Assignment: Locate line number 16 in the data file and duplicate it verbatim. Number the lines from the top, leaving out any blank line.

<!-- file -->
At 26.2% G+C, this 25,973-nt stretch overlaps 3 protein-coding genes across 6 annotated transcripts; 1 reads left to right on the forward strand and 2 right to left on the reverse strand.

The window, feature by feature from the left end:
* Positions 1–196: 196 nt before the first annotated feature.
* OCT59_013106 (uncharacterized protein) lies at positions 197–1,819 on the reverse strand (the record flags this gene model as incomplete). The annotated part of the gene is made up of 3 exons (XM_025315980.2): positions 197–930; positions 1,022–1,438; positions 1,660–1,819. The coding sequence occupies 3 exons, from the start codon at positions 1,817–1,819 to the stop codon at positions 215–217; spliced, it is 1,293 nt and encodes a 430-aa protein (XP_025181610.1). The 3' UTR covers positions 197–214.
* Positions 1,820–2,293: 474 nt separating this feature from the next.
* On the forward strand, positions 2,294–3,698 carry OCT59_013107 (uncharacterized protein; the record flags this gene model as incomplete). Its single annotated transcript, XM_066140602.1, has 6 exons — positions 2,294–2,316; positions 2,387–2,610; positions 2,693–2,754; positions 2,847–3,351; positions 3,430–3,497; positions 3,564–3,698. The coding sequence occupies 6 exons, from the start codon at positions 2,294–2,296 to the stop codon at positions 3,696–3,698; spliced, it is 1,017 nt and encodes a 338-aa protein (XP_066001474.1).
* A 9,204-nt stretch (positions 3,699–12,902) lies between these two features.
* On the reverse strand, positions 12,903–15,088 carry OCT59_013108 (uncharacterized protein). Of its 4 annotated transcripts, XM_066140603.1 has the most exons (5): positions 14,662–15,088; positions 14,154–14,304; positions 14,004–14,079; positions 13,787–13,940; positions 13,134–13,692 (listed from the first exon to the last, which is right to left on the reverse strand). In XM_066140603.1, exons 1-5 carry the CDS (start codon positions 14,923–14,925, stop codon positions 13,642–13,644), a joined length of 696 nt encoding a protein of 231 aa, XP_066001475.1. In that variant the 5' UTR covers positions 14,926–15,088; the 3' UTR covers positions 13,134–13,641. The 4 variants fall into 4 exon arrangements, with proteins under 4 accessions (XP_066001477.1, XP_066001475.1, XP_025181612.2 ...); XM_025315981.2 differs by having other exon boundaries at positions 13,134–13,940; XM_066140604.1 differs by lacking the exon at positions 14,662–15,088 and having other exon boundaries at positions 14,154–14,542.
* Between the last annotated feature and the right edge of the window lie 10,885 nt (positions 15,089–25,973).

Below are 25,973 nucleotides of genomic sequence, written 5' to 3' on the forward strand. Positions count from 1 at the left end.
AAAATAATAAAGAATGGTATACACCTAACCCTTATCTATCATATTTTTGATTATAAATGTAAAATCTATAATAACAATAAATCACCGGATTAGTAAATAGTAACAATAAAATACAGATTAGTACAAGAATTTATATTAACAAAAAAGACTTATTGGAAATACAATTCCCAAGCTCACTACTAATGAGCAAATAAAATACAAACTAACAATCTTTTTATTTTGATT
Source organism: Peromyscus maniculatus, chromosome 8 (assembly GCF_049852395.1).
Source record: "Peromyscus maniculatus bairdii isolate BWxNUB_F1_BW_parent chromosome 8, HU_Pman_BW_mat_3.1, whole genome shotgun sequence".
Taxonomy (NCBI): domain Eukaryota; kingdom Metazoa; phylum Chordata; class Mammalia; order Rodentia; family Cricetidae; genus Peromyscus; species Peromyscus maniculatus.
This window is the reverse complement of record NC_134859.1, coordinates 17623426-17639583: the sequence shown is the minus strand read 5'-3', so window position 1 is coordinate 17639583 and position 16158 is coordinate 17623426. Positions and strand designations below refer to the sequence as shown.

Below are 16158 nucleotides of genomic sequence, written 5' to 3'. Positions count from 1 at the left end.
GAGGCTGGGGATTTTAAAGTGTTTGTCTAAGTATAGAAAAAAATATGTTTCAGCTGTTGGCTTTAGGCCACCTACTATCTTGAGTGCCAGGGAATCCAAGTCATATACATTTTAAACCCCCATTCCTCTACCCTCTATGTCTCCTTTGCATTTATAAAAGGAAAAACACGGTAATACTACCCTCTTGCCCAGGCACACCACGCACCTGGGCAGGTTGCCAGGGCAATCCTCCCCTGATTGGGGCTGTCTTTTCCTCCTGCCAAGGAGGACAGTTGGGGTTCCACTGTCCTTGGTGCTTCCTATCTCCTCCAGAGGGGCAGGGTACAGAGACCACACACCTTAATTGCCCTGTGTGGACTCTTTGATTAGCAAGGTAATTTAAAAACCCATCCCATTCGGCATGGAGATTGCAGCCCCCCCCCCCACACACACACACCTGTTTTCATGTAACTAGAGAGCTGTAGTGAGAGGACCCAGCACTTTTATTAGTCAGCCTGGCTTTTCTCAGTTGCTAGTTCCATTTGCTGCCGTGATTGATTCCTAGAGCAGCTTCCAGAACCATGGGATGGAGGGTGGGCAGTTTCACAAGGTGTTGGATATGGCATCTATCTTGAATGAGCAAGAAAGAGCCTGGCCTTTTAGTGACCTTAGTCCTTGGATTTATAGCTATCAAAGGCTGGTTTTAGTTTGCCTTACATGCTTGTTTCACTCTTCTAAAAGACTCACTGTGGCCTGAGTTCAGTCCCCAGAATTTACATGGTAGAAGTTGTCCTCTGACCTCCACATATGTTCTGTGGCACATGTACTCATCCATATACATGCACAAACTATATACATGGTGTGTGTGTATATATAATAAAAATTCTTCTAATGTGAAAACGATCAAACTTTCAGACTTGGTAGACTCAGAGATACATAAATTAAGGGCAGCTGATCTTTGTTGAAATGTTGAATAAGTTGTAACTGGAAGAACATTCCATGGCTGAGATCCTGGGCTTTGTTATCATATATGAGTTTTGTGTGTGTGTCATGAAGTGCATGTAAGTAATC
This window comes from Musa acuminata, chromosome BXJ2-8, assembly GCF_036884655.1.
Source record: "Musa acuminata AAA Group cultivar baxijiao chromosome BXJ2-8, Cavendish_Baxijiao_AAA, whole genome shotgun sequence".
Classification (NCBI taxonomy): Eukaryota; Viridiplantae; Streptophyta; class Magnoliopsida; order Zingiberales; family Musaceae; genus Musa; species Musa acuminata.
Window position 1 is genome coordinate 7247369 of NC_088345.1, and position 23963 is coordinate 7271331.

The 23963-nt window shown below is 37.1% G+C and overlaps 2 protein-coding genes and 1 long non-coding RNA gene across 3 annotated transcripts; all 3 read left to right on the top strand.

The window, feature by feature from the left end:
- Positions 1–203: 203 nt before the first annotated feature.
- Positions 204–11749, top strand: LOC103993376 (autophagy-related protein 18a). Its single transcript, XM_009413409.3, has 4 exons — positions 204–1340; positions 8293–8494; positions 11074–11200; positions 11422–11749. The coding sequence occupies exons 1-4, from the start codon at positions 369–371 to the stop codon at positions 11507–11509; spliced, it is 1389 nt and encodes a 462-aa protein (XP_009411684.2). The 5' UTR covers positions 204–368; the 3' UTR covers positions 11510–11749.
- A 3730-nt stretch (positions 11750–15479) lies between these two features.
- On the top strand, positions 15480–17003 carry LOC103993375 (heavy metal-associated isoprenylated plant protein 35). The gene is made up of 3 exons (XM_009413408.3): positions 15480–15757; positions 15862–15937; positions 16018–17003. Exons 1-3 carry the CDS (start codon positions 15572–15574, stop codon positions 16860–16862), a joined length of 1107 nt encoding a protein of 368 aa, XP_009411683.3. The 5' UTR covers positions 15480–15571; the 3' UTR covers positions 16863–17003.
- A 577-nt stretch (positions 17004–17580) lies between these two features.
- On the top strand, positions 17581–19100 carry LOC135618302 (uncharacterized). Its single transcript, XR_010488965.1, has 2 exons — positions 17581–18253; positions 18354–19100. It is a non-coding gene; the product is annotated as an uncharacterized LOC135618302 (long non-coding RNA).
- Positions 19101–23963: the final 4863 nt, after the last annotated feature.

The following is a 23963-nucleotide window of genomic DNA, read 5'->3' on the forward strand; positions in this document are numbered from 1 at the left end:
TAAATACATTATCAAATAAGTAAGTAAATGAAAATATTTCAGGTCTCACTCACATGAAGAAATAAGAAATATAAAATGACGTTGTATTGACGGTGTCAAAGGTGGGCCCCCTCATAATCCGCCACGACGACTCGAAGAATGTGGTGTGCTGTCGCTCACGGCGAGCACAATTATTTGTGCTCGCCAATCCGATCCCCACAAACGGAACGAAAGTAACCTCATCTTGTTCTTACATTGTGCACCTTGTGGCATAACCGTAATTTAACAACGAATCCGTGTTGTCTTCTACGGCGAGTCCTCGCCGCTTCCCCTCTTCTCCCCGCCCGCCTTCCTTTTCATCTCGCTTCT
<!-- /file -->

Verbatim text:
Below are 16158 nucleotides of genomic sequence, written 5' to 3'. Positions count from 1 at the left end.